Ten Parenting Tips

parenting tips

  1. Be your child’s parent, not their best friend. They can, and actually prefer, to find their own best friends.
  2. Think of the word no as a love word. Dress it up all you want, with listening, which is a good thing, compassion and consideration, etc. But if your parental gut says it’s not a good idea, say so with a no, explain why and don’t let them wear you down down with a thousand whys.
  3. Parenting is not a perfect profession. You will make mistakes. You do the best you can. It’s okay to seek help from other parents too.
  4. Hint: Children, and especially teens, love limit setting. They thrive on it. I’ve heard a thousand teens oven the years say to pushy friends, “My parents won’t let me go. Sorry.” And down deep, they oftentimes know that mom and dad (or mom, or dad) are right. Second hint: They will not tell you that you were right until they’re thirty.
  5. Half of all the teens whose parents bring them to counseling are basically fine. It’s the parents who need to see a therapist. But most therapists will take the teen anyway, if you have insurance or the cash. You do the math.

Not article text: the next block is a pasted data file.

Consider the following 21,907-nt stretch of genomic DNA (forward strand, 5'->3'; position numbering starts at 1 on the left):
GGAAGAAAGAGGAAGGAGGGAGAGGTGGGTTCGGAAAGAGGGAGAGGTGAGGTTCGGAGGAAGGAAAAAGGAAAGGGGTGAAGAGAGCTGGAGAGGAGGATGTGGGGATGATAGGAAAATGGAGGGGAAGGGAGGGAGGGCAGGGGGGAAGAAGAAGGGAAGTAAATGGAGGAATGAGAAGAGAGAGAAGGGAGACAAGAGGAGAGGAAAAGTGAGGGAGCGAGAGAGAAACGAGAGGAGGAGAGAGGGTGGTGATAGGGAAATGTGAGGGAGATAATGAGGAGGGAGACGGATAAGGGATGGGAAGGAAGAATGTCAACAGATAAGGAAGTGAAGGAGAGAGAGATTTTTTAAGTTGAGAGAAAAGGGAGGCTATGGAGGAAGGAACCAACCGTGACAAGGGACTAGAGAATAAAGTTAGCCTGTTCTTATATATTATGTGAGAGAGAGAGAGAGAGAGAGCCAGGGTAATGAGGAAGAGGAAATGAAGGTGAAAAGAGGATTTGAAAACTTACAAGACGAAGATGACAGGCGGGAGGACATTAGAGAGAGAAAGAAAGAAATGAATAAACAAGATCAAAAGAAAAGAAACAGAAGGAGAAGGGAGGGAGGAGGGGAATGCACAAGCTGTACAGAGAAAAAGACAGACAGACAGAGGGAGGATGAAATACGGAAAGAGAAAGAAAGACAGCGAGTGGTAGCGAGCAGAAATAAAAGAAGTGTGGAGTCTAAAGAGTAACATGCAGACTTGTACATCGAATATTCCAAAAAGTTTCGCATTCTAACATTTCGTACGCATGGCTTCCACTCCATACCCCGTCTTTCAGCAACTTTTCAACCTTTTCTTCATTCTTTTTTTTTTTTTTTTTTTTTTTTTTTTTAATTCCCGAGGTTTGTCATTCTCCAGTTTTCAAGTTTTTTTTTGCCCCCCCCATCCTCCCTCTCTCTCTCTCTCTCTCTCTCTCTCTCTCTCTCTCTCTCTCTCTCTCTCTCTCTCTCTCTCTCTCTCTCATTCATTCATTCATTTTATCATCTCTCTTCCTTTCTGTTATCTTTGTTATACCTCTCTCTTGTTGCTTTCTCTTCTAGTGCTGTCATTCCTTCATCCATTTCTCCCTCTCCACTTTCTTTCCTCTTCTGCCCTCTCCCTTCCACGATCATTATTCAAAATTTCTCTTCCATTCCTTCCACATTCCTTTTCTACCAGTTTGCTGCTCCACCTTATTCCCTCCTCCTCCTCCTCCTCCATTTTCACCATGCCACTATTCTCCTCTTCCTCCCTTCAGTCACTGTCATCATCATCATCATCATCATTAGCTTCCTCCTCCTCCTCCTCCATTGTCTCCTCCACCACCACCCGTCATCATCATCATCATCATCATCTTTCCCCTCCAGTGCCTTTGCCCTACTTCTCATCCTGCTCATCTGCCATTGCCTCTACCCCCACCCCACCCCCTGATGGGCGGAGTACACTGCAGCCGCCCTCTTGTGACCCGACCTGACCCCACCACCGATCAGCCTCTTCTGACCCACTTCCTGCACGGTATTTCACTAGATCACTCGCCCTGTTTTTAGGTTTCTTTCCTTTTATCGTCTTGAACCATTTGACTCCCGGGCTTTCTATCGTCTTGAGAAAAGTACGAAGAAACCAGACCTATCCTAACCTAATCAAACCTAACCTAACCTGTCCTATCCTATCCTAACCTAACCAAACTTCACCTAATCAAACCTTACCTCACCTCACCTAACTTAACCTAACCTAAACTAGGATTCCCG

6. Sometimes children, sometimes teens, need to be given permission to fail at something. Don’t finish the science project for them. Don’t bail them out with an excuse note every time they whine. Watching a young person move away and upward from a failing venture is breathtaking.
  7. If you live just for your children, you’re short-changing their potential. Live for yourself, first. Be the best example they ever had.
  8. Pour your hope for your children into cement. Keep your expectations of your children high, very high, but keep that bar soft and flexible. They need to at least be able to reach it now and then. And when they scale that bar of expectations, pile on the praise!
  9. Encourage your children to find their own God, any God, and give them permission to paint their God whatever color they want. 
  10. Try not to lose sight of the fact that growing up is very hard work. We have ex-bosses, ex- wives, ex-husbands, but we never refer to ourselves as “ex-kids.” Ever wonder why?

© Text Copyright. Kevin Lee, All rights reserved.

Author: Kevin Lee

In a nutshell, Kevin fesses up to the following: He’s a retired youth advocate-counselor, a blogger, writer, photographer, rower, Friends Minister, grandpa of six and married to a terrific woman for 43 years and counting!

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